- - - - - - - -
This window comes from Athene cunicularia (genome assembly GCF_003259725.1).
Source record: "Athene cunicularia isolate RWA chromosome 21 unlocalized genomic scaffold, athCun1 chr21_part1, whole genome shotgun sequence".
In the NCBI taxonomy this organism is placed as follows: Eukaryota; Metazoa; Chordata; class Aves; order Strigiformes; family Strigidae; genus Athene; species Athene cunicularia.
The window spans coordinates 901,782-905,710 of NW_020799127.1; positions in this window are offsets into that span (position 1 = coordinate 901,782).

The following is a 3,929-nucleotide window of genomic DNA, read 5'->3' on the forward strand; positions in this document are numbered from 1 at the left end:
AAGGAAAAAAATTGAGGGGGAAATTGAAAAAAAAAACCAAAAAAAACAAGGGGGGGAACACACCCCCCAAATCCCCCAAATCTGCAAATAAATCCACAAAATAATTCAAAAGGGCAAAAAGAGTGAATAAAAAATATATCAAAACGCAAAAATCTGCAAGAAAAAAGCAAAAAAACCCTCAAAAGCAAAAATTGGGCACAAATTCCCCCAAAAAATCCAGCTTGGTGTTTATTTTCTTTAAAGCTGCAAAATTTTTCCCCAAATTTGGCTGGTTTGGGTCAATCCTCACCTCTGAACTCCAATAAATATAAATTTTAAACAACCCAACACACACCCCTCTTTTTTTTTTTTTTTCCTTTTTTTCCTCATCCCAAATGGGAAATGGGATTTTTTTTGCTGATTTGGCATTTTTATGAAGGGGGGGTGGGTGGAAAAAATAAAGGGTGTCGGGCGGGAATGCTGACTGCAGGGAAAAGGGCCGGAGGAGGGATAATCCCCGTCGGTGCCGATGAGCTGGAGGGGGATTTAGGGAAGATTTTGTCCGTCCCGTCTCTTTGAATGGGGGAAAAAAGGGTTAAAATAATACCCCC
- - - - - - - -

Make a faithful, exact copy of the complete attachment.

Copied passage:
This window comes from Athene cunicularia (genome assembly GCF_003259725.1).
Source record: "Athene cunicularia isolate RWA chromosome 21 unlocalized genomic scaffold, athCun1 chr21_part1, whole genome shotgun sequence".
In the NCBI taxonomy this organism is placed as follows: Eukaryota; Metazoa; Chordata; class Aves; order Strigiformes; family Strigidae; genus Athene; species Athene cunicularia.
The window spans coordinates 901,782-905,710 of NW_020799127.1; positions in this window are offsets into that span (position 1 = coordinate 901,782).

The following is a 3,929-nucleotide window of genomic DNA, read 5'->3' on the forward strand; positions in this document are numbered from 1 at the left end:
AAGGAAAAAAATTGAGGGGGAAATTGAAAAAAAAAACCAAAAAAAACAAGGGGGGGAACACACCCCCCAAATCCCCCAAATCTGCAAATAAATCCACAAAATAATTCAAAAGGGCAAAAAGAGTGAATAAAAAATATATCAAAACGCAAAAATCTGCAAGAAAAAAGCAAAAAAACCCTCAAAAGCAAAAATTGGGCACAAATTCCCCCAAAAAATCCAGCTTGGTGTTTATTTTCTTTAAAGCTGCAAAATTTTTCCCCAAATTTGGCTGGTTTGGGTCAATCCTCACCTCTGAACTCCAATAAATATAAATTTTAAACAACCCAACACACACCCCTCTTTTTTTTTTTTTTTCCTTTTTTTCCTCATCCCAAATGGGAAATGGGATTTTTTTTGCTGATTTGGCATTTTTATGAAGGGGGGGTGGGTGGAAAAAATAAAGGGTGTCGGGCGGGAATGCTGACTGCAGGGAAAAGGGCCGGAGGAGGGATAATCCCCGTCGGTGCCGATGAGCTGGAGGGGGATTTAGGGAAGATTTTGTCCGTCCCGTCTCTTTGAATGGGGGAAAAAAGGGTTAAAATAATACCCCC